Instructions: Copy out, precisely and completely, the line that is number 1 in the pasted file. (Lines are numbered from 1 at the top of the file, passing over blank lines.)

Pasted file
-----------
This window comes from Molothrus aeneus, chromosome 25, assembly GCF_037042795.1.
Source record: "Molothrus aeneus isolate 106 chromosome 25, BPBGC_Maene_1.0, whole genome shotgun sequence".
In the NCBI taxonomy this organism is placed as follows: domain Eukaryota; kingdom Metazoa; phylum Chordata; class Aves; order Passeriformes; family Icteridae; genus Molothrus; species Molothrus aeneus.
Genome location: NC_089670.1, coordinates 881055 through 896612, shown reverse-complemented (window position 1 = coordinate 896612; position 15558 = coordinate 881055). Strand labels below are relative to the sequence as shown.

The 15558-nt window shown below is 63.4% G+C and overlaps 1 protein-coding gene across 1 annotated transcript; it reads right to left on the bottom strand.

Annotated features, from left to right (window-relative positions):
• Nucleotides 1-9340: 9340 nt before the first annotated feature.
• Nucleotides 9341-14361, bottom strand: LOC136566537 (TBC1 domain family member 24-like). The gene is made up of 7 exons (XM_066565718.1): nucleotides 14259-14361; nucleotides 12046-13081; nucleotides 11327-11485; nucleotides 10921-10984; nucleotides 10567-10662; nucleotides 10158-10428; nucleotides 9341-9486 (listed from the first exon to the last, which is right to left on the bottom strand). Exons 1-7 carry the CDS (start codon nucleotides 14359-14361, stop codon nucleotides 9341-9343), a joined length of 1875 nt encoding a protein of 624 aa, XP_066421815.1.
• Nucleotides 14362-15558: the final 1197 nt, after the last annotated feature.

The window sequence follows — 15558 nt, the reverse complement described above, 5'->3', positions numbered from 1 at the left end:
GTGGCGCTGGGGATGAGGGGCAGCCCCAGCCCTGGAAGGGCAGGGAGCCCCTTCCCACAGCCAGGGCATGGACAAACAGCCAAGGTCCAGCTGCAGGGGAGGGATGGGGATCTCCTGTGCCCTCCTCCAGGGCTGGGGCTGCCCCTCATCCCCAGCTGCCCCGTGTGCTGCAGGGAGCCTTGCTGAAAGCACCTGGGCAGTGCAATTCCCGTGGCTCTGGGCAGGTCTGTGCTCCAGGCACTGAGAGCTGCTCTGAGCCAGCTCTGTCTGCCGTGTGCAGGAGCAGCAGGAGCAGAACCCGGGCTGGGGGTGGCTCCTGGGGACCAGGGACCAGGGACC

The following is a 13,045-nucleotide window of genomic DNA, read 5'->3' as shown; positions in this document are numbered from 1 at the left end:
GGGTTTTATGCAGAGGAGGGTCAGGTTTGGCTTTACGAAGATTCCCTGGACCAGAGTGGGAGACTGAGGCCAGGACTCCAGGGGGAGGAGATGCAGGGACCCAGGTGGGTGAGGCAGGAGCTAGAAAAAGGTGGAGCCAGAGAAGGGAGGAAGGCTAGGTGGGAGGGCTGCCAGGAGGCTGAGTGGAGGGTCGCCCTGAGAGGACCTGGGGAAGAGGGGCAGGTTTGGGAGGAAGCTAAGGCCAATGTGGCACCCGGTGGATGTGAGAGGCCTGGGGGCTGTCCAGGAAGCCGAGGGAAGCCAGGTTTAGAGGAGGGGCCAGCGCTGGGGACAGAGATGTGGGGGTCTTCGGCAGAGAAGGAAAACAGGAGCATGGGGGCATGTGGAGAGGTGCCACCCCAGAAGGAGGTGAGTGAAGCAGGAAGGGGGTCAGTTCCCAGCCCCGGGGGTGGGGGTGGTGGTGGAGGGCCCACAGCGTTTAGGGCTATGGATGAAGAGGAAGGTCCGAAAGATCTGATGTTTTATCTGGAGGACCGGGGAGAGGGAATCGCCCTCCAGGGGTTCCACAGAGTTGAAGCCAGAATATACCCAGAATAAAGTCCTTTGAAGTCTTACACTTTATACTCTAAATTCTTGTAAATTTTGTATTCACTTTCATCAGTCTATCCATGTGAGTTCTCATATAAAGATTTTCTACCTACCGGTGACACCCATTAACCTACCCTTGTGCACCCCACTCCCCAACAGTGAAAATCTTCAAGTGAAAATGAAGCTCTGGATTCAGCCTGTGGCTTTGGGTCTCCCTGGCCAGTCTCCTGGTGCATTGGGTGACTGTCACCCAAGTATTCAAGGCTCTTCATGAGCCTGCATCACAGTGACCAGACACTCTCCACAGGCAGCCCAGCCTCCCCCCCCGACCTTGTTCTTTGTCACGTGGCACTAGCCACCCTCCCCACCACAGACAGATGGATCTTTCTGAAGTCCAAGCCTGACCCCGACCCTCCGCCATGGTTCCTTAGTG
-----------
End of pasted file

This window comes from Molothrus aeneus, chromosome 25, assembly GCF_037042795.1.